Pittsburgh City Council President Darlene Harris has introduced legislation that would provide free spay and neutering for any dog or cat owned by a city resident. Over the last three years, Harris has been able to set aside $170,000 in capital improvement money and animal care and control funds to bankroll the effort. She says spaying or neutering one animal can result in 55 dogs or cats not being born.
City residents will be able to begin applying for the service March 1st. There is a limit of 5 per household, which is also the limit on the number of animals allowed by city code in one home. Harris says she expects there to be a waiting list that will be handled on a first-come-first-served basis. She contends the money will eventually turn into a cost savings for the city when the population of stray dogs and cats falls. She say it costs the city $197.00 every time it has to pickup a stray dog or cat. “It took time to get like this without a spay or neutering program but this is the only way, 100 percent, to be able to stop these unwanted births,” says Harris.
By way of example, Harris tells of a feral cat colony on the Northside where animal control collected and then spayed and neutered more than 70 cats. She says the workers realized that the stray cats all resembled a pet cat that lived in the neighborhood. The animal care and control crews were able to convince the owner of that pet to have that cat neutered. She says that helped to greatly control the neighborhoods cat problem.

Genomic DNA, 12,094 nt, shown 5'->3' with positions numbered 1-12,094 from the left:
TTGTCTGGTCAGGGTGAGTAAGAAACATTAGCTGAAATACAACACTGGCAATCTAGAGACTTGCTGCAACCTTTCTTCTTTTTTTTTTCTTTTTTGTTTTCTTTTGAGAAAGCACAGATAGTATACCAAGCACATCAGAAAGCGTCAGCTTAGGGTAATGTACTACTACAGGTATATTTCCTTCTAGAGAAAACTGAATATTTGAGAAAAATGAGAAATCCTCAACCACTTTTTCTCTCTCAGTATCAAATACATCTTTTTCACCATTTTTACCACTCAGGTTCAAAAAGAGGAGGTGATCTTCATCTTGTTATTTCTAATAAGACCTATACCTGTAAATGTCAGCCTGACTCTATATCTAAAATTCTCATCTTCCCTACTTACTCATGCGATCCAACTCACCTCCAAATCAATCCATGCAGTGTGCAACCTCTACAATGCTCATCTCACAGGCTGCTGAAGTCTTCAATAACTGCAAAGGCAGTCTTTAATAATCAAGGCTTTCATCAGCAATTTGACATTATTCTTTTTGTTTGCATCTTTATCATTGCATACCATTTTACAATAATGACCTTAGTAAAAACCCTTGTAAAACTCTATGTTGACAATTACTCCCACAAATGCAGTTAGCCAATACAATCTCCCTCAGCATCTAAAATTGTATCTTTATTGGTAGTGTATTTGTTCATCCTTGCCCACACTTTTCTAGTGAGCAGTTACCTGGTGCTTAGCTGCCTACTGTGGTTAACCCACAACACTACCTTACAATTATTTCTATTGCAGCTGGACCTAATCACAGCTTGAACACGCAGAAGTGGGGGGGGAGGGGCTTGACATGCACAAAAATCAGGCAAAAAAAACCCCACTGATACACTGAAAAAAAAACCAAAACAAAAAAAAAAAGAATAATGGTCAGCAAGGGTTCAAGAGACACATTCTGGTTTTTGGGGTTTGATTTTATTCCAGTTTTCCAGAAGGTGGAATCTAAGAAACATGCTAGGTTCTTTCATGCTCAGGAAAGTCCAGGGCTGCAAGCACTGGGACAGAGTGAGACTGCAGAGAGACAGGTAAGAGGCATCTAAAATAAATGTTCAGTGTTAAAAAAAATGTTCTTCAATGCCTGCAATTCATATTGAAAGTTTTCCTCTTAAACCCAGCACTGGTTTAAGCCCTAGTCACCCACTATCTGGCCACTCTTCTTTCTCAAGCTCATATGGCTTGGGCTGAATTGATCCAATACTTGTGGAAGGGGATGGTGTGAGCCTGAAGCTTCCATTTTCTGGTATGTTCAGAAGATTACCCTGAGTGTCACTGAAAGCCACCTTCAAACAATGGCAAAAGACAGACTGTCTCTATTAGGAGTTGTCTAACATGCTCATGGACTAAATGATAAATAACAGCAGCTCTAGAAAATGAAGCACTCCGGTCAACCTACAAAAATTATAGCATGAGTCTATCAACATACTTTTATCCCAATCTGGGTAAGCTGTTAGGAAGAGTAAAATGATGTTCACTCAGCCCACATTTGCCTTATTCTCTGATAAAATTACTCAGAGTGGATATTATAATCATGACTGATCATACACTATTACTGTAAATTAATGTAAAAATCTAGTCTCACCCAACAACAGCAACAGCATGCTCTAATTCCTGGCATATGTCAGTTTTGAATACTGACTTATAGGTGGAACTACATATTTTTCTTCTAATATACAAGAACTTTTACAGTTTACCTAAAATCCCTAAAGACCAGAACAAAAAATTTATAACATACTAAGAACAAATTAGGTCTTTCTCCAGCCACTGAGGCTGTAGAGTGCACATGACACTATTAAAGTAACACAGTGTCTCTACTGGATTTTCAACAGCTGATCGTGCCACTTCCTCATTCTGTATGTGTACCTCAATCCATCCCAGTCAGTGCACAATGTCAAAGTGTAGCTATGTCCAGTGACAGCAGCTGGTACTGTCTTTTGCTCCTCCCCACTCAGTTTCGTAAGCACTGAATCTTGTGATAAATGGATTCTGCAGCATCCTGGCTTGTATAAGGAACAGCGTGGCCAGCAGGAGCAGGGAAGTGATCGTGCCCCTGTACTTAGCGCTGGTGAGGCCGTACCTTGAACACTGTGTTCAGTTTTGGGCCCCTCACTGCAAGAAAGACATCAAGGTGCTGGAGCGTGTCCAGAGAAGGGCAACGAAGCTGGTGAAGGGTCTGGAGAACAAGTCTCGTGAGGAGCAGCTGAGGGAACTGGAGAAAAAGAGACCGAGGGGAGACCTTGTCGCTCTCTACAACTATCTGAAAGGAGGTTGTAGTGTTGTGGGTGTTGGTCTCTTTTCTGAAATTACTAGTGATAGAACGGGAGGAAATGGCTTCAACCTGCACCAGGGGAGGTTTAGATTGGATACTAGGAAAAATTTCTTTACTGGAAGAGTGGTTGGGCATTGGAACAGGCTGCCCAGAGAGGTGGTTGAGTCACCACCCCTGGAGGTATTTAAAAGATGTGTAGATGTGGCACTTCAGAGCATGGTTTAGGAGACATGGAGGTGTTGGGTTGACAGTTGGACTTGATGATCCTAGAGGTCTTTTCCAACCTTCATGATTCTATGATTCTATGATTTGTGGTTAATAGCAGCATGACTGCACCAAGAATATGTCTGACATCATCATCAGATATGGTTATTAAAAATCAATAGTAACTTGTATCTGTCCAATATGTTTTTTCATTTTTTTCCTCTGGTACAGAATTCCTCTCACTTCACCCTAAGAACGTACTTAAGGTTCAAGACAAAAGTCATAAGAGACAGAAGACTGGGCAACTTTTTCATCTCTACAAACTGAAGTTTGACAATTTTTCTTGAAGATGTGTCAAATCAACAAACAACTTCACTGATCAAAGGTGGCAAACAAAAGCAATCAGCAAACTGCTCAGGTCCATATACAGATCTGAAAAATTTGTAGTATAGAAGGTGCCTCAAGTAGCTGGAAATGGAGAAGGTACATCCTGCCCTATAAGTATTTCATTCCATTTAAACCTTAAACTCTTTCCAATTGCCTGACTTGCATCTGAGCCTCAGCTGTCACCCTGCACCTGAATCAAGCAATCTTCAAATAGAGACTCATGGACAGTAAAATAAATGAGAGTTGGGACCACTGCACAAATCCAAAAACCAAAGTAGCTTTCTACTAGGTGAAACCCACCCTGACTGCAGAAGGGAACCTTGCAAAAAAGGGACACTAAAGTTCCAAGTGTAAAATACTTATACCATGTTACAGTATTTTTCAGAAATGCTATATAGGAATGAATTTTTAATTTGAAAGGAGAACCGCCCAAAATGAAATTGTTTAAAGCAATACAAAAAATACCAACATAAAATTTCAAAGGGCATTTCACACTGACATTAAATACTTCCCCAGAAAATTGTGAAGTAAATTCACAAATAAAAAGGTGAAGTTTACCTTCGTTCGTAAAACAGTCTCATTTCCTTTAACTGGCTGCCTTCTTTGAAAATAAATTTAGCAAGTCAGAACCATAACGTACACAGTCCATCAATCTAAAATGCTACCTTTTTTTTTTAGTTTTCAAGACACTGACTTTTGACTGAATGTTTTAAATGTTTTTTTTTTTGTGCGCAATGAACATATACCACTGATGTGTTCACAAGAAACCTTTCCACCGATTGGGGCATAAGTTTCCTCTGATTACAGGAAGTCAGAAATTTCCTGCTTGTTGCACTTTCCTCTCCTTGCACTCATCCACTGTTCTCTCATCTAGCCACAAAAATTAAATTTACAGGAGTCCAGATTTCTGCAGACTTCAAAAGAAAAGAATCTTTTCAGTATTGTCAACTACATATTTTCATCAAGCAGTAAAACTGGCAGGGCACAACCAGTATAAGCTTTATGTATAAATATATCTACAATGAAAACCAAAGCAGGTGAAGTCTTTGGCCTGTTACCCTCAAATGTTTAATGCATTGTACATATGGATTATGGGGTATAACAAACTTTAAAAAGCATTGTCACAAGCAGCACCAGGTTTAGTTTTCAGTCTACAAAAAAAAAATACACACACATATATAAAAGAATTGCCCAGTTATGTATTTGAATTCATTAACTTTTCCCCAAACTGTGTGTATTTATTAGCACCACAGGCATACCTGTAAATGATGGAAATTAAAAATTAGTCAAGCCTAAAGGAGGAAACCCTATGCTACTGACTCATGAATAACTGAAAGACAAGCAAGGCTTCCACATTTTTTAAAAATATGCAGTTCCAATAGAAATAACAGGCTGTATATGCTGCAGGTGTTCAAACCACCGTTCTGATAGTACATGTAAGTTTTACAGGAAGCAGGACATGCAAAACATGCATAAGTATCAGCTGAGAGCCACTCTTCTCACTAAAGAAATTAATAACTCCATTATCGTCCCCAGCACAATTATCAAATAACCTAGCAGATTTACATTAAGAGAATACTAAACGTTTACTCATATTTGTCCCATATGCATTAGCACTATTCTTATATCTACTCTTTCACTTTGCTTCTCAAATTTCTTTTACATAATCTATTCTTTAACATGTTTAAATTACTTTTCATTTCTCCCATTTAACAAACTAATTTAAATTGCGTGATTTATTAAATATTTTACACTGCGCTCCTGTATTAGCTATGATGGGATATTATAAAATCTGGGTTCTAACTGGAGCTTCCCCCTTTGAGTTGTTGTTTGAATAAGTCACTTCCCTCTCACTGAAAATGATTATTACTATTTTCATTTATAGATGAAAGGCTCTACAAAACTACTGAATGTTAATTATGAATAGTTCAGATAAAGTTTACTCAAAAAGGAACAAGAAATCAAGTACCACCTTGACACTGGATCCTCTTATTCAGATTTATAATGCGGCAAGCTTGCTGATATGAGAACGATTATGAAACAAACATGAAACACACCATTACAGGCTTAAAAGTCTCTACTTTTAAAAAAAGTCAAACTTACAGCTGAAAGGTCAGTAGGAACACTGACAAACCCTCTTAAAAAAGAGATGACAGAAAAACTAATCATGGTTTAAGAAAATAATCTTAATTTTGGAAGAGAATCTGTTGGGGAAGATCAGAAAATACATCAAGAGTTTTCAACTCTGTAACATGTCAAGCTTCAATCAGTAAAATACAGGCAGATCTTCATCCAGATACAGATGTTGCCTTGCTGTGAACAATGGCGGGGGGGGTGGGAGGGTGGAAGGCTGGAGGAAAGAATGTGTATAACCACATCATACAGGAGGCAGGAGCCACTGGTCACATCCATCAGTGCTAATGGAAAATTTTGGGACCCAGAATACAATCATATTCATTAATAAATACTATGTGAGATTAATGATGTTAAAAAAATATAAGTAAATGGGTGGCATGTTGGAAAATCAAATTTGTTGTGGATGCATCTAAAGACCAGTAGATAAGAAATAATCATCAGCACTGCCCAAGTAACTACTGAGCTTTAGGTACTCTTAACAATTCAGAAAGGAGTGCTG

The city has negotiated deals with area vets and groups such as Animal Friends to do the work for less than they would normally charge. Harris hopes to be able to spay or neuter 3,925 dogs or cats through the program this year. She says she will look for a way to continue to fund the spay and neuter program in the 2012 budget.
Applications to have a pet spayed or neutered will be available on the city’s web page. Harris says they are still looking for more veterinarians to help perform the work.